Davood Tarzi, MD, Jyoti Pradhananga, MD
Health Corporation of America, Aventura, FL
Introduction: Recreational ketamine abuse can present with a unique constellation of symptoms, and limited literature on this topic makes this case a rare learning opportunity.
Case Description/Methods: A 37-year-old male with diffuse psoriasis and a one-year-history of ketamine inhalation presented to the ER complaining of recurrent episodes of epigastric pain. The pain was described as colicky, non-radiating, and 10/10 in intensity; he related the pain acutely worsened in the 3 days prior to admission. He also had a remote history of cocaine and marijuana abuse. He denied vomiting, diarrhea, melena, dysphagia, odynophagia, fevers, or chills. Physical exam findings were negative for a Murphy’s sign. Laboratory studies were significant for eosinophilia and an elevated lipase. A CT of the abdomen revealed hypodensities in the liver parenchyma and dilatation of the intrahepatic biliary ducts, common bile duct, gallbladder, and pancreatic duct. These findings suggested an obstructing stone or mass lesion at the ampulla. Furthermore, a pelvic CT also revealed an asymmetric, markedly thickened anterior urinary bladder wall and bladder dome; these findings were concerning for underlying malignancy of the bladder. A urinalysis revealed elevated white blood cells and red blood cells, but cytology was negative. A re-evaluation of the patient revealed symptoms of difficulty urinating, with sensation of having to push to void and dysuria at the end of micturition. Of note, the patient denied any history of freshwater swimming or exposure to factory chemicals. The patient underwent an EUS, which revealed a dilated common bile duct without stones, an acalculous gallbladder, and a deformed ampulla. A bedside cystoscopy was performed, revealing no tumors or strictures, but revealed a high-riding median lobe of the prostate at the bladder neck. Additionally, the posterior dome showed a thickened, erythematous area, and another rounded area consistent with ulcerative cystitis. Urology scheduled the patient for a repeat cystoscopy with biopsy, but unfortunately he left against medical advice as his pain and other symptoms had resolved.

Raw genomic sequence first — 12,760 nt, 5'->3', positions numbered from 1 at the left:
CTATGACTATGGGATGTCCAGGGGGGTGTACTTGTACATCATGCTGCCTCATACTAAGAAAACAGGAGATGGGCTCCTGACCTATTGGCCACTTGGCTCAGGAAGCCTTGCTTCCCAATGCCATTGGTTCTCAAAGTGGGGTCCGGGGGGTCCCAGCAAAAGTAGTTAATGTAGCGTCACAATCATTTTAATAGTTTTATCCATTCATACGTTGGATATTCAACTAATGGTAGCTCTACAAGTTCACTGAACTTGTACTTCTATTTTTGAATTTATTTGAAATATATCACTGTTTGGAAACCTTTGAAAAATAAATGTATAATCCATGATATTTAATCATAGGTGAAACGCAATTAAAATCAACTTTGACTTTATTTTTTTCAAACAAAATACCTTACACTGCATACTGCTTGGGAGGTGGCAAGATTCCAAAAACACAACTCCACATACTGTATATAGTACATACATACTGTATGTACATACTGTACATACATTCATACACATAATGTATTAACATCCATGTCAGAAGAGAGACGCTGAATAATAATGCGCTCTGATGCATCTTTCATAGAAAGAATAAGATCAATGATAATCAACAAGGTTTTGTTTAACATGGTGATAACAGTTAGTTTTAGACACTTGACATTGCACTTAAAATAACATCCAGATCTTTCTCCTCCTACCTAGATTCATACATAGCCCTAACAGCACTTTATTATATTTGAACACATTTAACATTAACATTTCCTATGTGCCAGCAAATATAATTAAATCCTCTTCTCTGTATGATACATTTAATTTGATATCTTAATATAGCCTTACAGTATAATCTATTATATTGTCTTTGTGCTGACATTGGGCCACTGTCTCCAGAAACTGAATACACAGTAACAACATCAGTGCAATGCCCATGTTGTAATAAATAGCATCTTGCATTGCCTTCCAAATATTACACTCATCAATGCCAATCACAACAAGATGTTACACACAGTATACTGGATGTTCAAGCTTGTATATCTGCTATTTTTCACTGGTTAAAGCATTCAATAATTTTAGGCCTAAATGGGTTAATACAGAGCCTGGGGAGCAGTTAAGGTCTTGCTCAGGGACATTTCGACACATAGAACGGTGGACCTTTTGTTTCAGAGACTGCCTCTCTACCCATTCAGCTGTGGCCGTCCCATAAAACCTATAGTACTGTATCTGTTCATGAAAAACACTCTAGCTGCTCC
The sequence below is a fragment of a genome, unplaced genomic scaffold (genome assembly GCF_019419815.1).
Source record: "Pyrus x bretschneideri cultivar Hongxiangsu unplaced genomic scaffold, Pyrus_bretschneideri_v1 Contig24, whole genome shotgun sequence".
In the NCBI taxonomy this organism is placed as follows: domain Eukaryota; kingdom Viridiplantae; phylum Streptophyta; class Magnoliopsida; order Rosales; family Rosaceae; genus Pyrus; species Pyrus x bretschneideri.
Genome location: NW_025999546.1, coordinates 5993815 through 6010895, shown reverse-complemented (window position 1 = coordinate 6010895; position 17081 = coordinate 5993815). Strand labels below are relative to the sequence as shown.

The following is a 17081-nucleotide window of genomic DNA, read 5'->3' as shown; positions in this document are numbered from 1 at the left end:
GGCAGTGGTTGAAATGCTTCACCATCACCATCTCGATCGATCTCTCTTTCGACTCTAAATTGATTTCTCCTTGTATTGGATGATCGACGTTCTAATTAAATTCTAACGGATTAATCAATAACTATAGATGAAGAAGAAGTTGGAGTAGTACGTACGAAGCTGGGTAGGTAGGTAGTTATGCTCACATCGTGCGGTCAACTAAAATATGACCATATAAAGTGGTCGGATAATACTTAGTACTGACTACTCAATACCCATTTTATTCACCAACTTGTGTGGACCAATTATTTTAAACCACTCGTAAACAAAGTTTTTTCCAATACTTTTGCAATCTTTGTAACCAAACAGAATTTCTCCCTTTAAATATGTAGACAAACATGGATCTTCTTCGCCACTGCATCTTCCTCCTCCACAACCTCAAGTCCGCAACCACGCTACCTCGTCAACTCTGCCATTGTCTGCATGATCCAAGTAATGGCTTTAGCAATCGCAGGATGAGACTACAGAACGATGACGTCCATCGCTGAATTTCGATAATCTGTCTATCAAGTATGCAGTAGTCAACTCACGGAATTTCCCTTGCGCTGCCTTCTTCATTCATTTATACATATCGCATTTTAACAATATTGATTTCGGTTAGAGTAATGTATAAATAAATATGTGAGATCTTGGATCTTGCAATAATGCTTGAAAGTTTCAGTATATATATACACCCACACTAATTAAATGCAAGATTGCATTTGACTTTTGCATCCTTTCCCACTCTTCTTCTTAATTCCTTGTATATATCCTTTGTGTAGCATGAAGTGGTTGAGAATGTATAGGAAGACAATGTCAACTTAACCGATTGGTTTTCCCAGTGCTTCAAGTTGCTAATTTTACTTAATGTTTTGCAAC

Discussion: Ketamine, known for its hallucinogenic effects, is used recreationally among various populations. Hepatic-dominant metabolization, with urinary (90%) and biliary (10%) excretion leave these organs exposed to ketamine metabolites and their effects. This case emphasizes the importance of drug history in patients presenting with biliary colic and urinary symptomatology.
Citation: Davood Tarzi, MD, Jyoti Pradhananga, MD. P0972 - THE KETAMINE CONNECTION: ULCERATIVE CYSTITIS AND BILIARY DILATATION IN THE SETTING OF CHRONIC KETAMINE ABUSE. Program No. P0972. ACG 2019 Annual Scientific Meeting Abstracts. San Antonio, Texas: American College of Gastroenterology.